Every company’s growth path is strewn with difficulties and Meniga is no exception. We have had our fair share of ups and downs, including a few near-death experiences. There have been times when we have had severe cash-flow problems and were days from not making salaries – which is incredibly stressful. We have also seen major business deals that we had worked super hard on and would have had a major positive impact on the business fall through at the last hurdle for reasons outside of our control, which is extremely frustrating. But I guess the most frustrating part has been when making difficult trade-offs between the personal and work life at times of great pressure. I have two boys, 12 and 16, and prioritize spending time with them above work but there have been times when this was difficult.

How do you develop or cultivate your company’s culture?

A big part of my job as CEO of a 100 strong and fast-growing start-up with offices in 4 countries is organizational building and culture is probably the most important aspect of organizational building. When it comes to cultivating culture I am cognizant that my actions influence what others do so I try to lead by example. I also regularly talk to employees and discuss how we can jointly shape our culture and make Meniga a motivating, fun, and collaborative workplace. For example, last week at an all-hands meeting, I was discussing how our chosen corporate values are only words on paper unless we actively work with them to shape our work in a positive way.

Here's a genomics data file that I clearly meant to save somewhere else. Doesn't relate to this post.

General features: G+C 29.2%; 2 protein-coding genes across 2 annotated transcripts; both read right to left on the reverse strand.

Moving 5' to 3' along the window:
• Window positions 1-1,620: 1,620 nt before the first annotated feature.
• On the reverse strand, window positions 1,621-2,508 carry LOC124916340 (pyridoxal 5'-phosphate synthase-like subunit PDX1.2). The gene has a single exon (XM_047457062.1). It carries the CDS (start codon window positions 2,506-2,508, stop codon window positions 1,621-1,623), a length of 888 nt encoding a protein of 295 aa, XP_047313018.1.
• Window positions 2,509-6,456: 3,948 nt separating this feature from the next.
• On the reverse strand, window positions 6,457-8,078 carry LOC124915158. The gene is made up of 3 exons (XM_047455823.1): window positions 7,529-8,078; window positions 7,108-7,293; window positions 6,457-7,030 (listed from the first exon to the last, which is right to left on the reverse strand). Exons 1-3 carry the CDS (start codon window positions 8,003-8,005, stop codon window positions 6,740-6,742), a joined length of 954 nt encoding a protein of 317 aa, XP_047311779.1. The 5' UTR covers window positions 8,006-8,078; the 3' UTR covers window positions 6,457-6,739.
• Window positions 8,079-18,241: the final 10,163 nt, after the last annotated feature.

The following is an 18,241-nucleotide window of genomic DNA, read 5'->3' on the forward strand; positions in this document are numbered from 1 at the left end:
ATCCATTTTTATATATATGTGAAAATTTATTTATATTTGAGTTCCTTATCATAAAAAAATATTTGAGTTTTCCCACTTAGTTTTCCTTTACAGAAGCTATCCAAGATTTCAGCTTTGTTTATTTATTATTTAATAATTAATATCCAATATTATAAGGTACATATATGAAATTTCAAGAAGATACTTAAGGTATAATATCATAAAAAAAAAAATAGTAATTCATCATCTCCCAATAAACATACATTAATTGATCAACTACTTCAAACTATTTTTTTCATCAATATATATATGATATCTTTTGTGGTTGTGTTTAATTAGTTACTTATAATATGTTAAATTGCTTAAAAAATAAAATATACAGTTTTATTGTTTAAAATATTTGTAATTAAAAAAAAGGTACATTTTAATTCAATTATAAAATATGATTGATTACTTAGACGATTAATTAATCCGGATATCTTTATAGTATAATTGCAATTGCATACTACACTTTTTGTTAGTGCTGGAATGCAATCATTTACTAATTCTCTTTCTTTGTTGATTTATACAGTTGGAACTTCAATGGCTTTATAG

What is the most important management or leadership skill needed as a founder?

Sales skills. You are always selling your vision and your company’s story from day one. First you have to convince yourself that it’s a good idea, then your co-founder(s) to join your cause, then customers, investors, employees, etc. If you can’t rally others around your ideas and vision, then your company will never grow.

What is your favorite app or the most utilized app on your phone and why?

The Meniga app of course. I still use Meniga every day to keep track of my spending.

What book are you currently reading and what is interesting about your choice?

I’m just finished reading “Skin in the game” by Nassim Taleb. Taleb (author of "Black Swan") is one of the foremost thinkers of our time in my view and his latest book is really good where he challenges many long-held beliefs about risk, reward, politics, religion, finance and personal responsibility. He is at times arrogant but his thinking and analysis is usually spot on!

The views and opinions expressed herein are the views and opinions of the author and do not necessarily reflect those of Nasdaq, Inc.